Three questions as offseason workouts get underway—There will be plenty more questions that we can ask about this team. But we don’t really know what to ask before the draft, particularly when it comes to the defensive line and running back. One the personnel settle into place we will know what we don’t know. 

Tweet of the week

On Chris Cooley’s thought that the Redskins might try to trade back and get Da’Ron Payne in the draft and the use the assets obtained to move up to get Derrius Guice. 

This is related to the questions about trading back. On paper it looks like a good idea, assuming the Redskins want Payne. We’re pretty sure they would like to have Guice but we haven’t heard as much about the Alabama defensive lineman. 

I had many reply that Guice won’t be there in the second round. It’s possible, perhaps even likely, but you just don’t know. There was zero chance that Jonathan Allen would be there at No. 17 last year, right? 

Stay up to date on the Redskins. Rich Tandler covers the team 365 days a year. Like his Facebook page, Facebook.com/TandlerNBCS and follow him on Twitter  @TandlerNBCS.

Timeline  

Days until:

—OTAs start (5/22) 31
—Training camp starts (7/26) 96
—2018 NFL season starts (9/9) 141

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Redskins' schedule "rest disparity" is very fair in 2018

Redskins' schedule "rest disparity" is very fair in 2018

The NFL started taking into account a new factor when putting together its schedule this year. The concept is called rest disparity. It stems from a complaint made by the Giants last year. And, of course, when the Giants have a cold, the NFL sneezes and immediately does whatever it takes to cure the cold. 

Here is how Peter King laid it out this morning on the MMQB:

Last year, I heard the Giants were not pleased with their schedule because they felt they were too often playing teams more rested than they were. In consecutive October weeks, they played teams coming off byes, for instance. The NFL calculated a figure for every team based on the number of combined days of rest for their foes or for the team, calculating, for instance, in those two weeks, the Giants were a minus-14 (minus-seven for each of the foes, Seattle and Denver, coming off byes). In all, by my math, the Giants were a league-worst minus-22 in “rest disparity.”

So the schedule makers worked to minimize the rest disparity this year. According to King, the worst rest disparity in the league this year is minus-11. The Giants are minus-eight. 

The question that Redskins fans will have immediately here is if the Giants’ rest disparity was reduced at the expense of the team in burgundy and gold. The answer that will surprise many is no.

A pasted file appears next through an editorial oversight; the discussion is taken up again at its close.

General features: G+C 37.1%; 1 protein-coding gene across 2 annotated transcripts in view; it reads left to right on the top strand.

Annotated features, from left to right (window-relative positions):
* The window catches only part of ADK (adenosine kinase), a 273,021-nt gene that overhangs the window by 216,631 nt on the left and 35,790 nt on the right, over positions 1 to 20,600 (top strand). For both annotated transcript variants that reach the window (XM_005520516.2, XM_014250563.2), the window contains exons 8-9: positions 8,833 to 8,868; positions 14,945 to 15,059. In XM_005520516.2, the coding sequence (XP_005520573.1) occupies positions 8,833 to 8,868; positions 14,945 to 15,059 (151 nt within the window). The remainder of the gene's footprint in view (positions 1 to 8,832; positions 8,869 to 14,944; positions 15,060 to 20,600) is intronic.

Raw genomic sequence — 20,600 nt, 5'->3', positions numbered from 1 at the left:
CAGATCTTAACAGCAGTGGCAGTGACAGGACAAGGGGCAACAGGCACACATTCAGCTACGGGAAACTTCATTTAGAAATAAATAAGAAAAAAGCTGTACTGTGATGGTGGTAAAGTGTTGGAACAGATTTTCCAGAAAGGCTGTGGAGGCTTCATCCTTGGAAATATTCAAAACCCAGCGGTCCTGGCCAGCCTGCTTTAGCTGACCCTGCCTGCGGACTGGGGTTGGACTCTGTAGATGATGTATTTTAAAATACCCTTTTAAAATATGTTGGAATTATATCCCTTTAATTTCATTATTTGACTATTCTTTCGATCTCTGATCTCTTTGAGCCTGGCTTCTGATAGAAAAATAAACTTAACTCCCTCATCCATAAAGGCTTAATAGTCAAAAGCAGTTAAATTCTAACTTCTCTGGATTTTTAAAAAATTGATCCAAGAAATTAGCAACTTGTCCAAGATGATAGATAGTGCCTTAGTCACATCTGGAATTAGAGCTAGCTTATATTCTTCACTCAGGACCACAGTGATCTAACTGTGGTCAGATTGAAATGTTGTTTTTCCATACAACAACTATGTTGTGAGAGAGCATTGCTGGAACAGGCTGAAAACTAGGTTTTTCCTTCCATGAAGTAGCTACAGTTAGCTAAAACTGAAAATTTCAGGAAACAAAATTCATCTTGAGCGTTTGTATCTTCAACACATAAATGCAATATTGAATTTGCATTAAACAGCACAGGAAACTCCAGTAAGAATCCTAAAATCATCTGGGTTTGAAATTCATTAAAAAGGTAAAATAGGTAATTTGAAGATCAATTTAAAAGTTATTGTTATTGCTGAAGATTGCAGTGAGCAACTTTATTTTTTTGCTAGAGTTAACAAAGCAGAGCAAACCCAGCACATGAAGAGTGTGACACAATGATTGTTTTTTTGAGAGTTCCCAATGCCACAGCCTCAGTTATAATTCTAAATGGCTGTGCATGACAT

The Redskins rest disparity in 2018 will be either minus-one or zero. The variance is due to the possibility that their Week 16 game in Tennessee will be flexed to a Saturday game (see details here). If the game stays on Sunday, they will be at minus-one in rest disparity. If it gets moved, they will have had exactly as much rest over the course of the season as did their opponents, in aggregate. 

If you're interested in the nitty-gritty, here is how it breaks down. In eight or nine of their games, they will have had the same amount of rest as their opponents. They play one game coming off of their bye, a Monday night game in New Orleans. The Saints play the previous Sunday, giving Washington a plus-seven in days of rest. That is canceled out when they play the Falcons in Week 9 after Atlanta’s bye. 

Due to their Thanksgiving game, they get three extra days off going into their Week 13 Monday night game in Philadelphia. Two weeks later the Jaguars will have those three extra days of rest when they host the Redskins, having played on Thursday in Week 14.

They lose a day relative to their opponents coming off of those Monday night games against the Saints and Eagles. The Redskins get an extra day prior to visiting the Giants in Week 8 as New York has a Monday night game in Week 7. 

So far, that comes to minus-one in rest disparity. That will remain in place if they play the Titans on Sunday, December 23. If the game is flexed to Saturday, they will gain a day of rest on the Eagles in Week 17, zeroing out the rest disparity for the season. 

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Stay up to date on the Redskins. Rich Tandler covers the team 365 days a year. Like his Facebook page, Facebook.com/TandlerNBCS and follow him on Twitter @TandlerNBCS.